Wednesday, March 29, 2006

Out on Your Own

It's the title of new research on the experience of growing up gay in Northern Ireland published yesterday. I can assure you that the title, with its ironies, is very apt. The news article I quote in full below, because it is worth reading, if you care. It's appalling and yet not at all surprising. I'll return to this topic again.

'Quarter of young gay men in Northern Ireland have attempted suicide'
Tuesday 28/03/2006 16:28:22 Press Association

A quarter of young gay or bisexual men in Northern Ireland have attempted suicide, new mental health research revealed today.

Nearly two thirds considered killing themselves and 30% self harmed, a survey disclosed.

The scale of the hidden emotional torment among non-heterosexual men, aged under 25, emerged in findings in advance of a major national conference in Belfast which will consider calls on the British Government to fund training and resources on different sexual orientations to all professionals working with young people, including teachers, youth workers and health and social services staff.

Three years of research among 190 young men, which was carried out by the Rainbow Project, revealed one third were diagnosed as having a mental illness at some time in their lives with almost as many having had a potential psychiatric disorder.

A quarter had attempted suicide; over two thirds thought about taking their own lives while four out of five who had suicidal thoughts indicated they were related to same sex attraction.

Among the key factors which contributed to suicidal thoughts and self harm were homonegative experiences in school, bullying, homophobia from other pupils and neighbours.

According to the survey, different factors which affected their mental health were:

- Difficulties in accepting their sexuality

- A shortage of people who understood what they were going through

- Homophobia at home, within society and at schools, even among teaching staff.

- Loneliness and isolation.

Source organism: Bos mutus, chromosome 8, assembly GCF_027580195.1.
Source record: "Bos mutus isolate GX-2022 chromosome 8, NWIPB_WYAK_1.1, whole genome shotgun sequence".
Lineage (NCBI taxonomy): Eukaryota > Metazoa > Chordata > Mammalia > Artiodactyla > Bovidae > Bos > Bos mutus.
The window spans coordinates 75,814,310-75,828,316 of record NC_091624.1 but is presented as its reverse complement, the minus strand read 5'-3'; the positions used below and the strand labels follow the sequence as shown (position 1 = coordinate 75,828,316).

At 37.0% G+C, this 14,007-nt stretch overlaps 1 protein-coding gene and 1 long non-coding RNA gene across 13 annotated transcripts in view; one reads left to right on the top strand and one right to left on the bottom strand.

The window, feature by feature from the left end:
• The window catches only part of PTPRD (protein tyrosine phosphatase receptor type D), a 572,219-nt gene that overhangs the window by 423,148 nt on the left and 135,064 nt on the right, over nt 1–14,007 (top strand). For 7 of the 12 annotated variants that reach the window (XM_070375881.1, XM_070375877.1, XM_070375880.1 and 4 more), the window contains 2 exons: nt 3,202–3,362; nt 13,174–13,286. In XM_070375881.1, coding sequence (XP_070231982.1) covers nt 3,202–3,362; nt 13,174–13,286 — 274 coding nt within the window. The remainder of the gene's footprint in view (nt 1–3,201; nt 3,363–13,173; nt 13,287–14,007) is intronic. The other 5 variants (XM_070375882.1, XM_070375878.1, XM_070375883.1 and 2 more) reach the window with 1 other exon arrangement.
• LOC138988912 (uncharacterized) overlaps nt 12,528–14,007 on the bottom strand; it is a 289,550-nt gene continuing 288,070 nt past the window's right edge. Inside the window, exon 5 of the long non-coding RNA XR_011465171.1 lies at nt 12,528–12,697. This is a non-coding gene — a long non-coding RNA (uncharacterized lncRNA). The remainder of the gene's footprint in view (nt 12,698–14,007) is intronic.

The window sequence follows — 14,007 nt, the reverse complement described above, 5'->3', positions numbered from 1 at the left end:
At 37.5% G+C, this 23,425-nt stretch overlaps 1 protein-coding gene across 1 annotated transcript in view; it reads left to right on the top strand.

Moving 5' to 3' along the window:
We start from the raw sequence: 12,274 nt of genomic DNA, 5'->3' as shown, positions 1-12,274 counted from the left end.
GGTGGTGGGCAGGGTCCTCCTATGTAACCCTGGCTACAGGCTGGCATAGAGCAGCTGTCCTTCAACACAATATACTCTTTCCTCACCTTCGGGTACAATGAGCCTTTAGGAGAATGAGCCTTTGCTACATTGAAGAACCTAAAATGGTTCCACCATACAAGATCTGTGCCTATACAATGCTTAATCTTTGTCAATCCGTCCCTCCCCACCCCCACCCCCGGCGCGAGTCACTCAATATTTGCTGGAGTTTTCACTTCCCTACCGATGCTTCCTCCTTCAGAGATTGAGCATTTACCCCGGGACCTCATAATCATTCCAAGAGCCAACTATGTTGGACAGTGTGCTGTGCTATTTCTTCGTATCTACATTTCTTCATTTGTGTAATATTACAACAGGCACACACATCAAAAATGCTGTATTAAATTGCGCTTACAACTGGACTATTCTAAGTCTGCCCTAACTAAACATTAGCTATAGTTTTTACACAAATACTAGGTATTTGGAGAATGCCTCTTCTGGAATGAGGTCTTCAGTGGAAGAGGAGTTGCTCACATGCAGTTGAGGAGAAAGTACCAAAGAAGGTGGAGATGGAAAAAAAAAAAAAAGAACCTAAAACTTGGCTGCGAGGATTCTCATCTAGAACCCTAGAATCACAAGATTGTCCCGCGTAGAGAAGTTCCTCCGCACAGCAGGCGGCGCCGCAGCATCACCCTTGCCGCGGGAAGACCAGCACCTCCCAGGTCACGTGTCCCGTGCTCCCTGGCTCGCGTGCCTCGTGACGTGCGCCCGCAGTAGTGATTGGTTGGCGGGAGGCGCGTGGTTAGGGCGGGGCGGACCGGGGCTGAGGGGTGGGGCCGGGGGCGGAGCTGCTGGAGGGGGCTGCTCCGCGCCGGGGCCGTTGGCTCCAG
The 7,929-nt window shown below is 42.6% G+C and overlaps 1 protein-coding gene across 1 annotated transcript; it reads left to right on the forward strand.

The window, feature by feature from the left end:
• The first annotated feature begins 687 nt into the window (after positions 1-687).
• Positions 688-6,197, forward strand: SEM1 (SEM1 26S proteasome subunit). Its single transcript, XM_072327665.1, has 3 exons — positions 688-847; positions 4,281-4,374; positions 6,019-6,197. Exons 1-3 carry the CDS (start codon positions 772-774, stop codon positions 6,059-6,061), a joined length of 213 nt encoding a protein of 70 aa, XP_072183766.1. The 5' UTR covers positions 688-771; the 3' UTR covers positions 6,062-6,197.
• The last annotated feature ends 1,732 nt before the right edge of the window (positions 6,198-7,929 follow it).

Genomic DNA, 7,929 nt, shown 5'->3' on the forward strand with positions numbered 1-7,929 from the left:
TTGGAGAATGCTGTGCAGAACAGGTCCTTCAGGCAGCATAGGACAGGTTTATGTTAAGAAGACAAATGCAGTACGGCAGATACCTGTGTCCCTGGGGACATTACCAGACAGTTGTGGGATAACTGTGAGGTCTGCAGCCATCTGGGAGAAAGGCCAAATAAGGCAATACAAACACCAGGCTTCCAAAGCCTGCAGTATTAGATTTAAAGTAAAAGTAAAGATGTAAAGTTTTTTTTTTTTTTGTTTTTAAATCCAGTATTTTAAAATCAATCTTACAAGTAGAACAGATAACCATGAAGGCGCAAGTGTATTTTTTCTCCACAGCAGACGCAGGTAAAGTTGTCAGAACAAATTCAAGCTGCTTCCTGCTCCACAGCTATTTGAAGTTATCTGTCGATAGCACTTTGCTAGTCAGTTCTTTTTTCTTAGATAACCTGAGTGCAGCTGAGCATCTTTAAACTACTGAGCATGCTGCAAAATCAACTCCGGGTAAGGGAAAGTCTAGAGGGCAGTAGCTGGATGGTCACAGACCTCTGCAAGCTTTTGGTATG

The findings will be debated at a conference in Belfast tomorrow to be opened by the Chief Commissioner of the Equality Commission for Northern Ireland, Bob Collins.

The research entitled `Out on Your Own` claimed blatant homophobia and negative attitudes within many families resulting in young gays moving away. Outside the houses, the same attitudes were widespread throughout Northern Ireland.

Repeated instances of homophobia had a negative affect on their mental health, and the survey claimed the needs of young same sex attracted men were currently not being met.

With limited support available in school and family settings, young men and women had no choice but to seek out other lesbians and gay and bisexual men (LGB) through the Internet and gay scene. It was invaluable to some.

But the findings added: "However these avenues often do nothing to discourage self destructive behaviours, such as alcohol or drug misuse or unsafe sex and they may not provide a supportive milieu for a young man who is lacking in self-confidence."

It said addressing the mental health needs of young gays was not a straightforward task.

Lesbian, gay and bi-sexual youth groups, personal development courses and individual counselling all had parts to play.

Changes also needed to be made to the psyche of our culture, and despite the changes to legislation, there were still many facets of society that were heterosexist and homophobic.

The findings added: "The needs of this population must be included in the strategic planning of organisations that work with young people, accompanied by inclusive polices which address the needs of lesbian, gay and bi-sexual people and staff training.

"It is only when all sectors begin to be inclusive of LGB people that this acceptance can filter through to the rest of society."